Diving 101
  |  First Published: December 2016

Happy New Year! 2016 is done and dusted, and not a moment too soon. Sure, some great fish and crays were captured, but the number of good diving days was way, way down

Persistent swell and even more persistent winds, of ridiculous strength, served only to do our heads in. During or after such periods of tempest, most divers will leap at any chance to get back in and make up for lost time. But sometimes, because of the desperate need to be submerged, poor decisions may be made. There is often a tendency to try and get in regardless, while the conditions may be marginal and far less than ideal – be careful not to ‘dive at all costs’. Be sure to determine the suitability of your potential dive site, prior to your dive. If it looks overly challenging, do yourself and your loved ones a massive favour, and don’t go! Try to exhibit some common sense. If conditions are foul, then shift to a more sheltered location – or go to the pub.

In January, an even greater threat will affect us divers – increased boat traffic means a sharp increase in the number of close encounters of the wrong kind. Our only defence is being as highly visible as humanly possible. Always fly the ‘Diver Below’ flag – the larger the flag and the higher it flies, the easier it is to be seen. A bright coloured float is also a must. The blue and white alpha diving flag is the only recognised flag. Within 100m of this flag, a vessel must slow to 5 knots or less and be duly vigilant to the position and safety of the diver. Most vessel operators will slow or alter course. On the other hand, a percentage of the boating populace seem blissfully unaware of the flag’s meaning, and also appear unaware of their position or proximity to anything at all – it is terrifying, while lying on the bottom, to hear the increasing roar of an approaching boat or jetski. Diving in an insanely overcrowded Port Phillip Bay in January requires courage and a little bit of extra planning.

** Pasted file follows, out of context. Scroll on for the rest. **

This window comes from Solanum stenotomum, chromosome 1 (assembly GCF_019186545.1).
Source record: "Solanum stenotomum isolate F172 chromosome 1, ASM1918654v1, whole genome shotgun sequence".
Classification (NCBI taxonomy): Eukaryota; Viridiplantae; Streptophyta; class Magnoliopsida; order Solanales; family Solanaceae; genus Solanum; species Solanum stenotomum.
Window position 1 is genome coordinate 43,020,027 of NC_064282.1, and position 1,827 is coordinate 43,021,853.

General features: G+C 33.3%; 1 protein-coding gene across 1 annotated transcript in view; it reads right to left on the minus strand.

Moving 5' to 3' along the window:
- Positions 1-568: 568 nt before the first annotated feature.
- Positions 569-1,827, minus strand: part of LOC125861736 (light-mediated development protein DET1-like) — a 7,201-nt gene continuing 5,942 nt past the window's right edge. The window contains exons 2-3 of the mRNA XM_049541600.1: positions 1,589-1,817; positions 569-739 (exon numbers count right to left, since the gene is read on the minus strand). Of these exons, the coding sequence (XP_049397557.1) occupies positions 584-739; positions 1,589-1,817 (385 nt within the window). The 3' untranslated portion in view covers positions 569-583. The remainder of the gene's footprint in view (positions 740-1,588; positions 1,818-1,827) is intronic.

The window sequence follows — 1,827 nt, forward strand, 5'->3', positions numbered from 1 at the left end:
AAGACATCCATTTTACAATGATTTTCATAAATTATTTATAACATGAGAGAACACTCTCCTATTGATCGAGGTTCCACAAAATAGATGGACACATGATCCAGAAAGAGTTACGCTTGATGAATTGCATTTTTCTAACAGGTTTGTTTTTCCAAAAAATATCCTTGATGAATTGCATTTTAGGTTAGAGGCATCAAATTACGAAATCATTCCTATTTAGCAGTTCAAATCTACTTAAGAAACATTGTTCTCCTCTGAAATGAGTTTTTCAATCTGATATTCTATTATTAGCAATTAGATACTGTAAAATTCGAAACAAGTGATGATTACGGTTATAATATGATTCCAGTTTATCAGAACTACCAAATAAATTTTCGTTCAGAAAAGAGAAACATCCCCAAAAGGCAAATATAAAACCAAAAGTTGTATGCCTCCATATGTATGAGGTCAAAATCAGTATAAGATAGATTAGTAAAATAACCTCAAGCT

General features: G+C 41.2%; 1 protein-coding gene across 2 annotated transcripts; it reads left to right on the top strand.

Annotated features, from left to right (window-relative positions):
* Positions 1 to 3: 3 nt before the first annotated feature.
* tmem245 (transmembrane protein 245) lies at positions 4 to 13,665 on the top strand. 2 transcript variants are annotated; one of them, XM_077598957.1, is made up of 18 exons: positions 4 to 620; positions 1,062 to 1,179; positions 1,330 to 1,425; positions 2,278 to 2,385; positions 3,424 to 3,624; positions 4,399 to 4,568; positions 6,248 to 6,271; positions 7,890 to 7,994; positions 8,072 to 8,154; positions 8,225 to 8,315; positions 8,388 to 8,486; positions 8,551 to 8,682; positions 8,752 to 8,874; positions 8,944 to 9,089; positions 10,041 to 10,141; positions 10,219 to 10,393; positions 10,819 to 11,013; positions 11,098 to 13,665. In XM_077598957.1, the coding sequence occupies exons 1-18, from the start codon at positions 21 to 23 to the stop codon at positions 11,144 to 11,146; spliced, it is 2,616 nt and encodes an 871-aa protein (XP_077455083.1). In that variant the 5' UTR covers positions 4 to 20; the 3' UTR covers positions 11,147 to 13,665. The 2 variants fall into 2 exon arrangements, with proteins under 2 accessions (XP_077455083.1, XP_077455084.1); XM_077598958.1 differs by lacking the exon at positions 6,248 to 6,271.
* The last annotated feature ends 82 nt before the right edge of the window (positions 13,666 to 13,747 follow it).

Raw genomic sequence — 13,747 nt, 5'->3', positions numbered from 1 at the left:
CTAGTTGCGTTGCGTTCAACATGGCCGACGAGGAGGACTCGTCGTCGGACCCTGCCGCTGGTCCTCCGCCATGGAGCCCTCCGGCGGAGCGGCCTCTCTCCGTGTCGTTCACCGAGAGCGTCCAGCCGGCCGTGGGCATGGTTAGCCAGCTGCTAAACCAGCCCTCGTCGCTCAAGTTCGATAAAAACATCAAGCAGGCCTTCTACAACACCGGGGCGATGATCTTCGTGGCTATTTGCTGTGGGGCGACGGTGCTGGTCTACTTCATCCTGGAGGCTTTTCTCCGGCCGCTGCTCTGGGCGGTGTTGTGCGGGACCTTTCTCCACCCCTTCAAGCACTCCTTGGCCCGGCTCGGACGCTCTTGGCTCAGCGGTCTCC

You can minimise the effects of unwanted boat interaction by implementing a few basic steps: if you have to dive Port Phillip Bay in January or on a busy weekend, fly the largest flag possible, and fly the flag from the largest, brightest float possible. Avoid the highest traffic areas within the approaches of boat ramps or areas where hordes of Jetskis congregate. When surfacing, emerge as close to your float rig as possible, and extend your arm and gun above your head as you do so. Dive with a buddy and use the ‘one up one down’ rule – the buddy on the surface will keep an eye on the boat traffic and will be able to wave off vessels that may approach too close at speed. Dive early – begin your dive adventure at sunrise and exit the water at 9:00am. This is the time of the least in boating traffic. Get in and out before the carnage begins. Your trip down in the car will be easier, you’ll be able to find a car park, and you’ll have a greater chance of survival. Whenever possible, educate a non-diver of the flag’s meaning. A stern word at the ramp may also be satisfying after a close call. Be safe out there.

Whoops! Nearly forgot about the fish. The water’s warming nicely and we’ve seen a number of good-sized trevally – and the salmon out wide are huge. The kingfish are thickening up progressively, and the crays have been hunted successfully by those in the know, and on the occasions when the ocean has allowed our entry. The next few months offer our best conditions. Bring it on!

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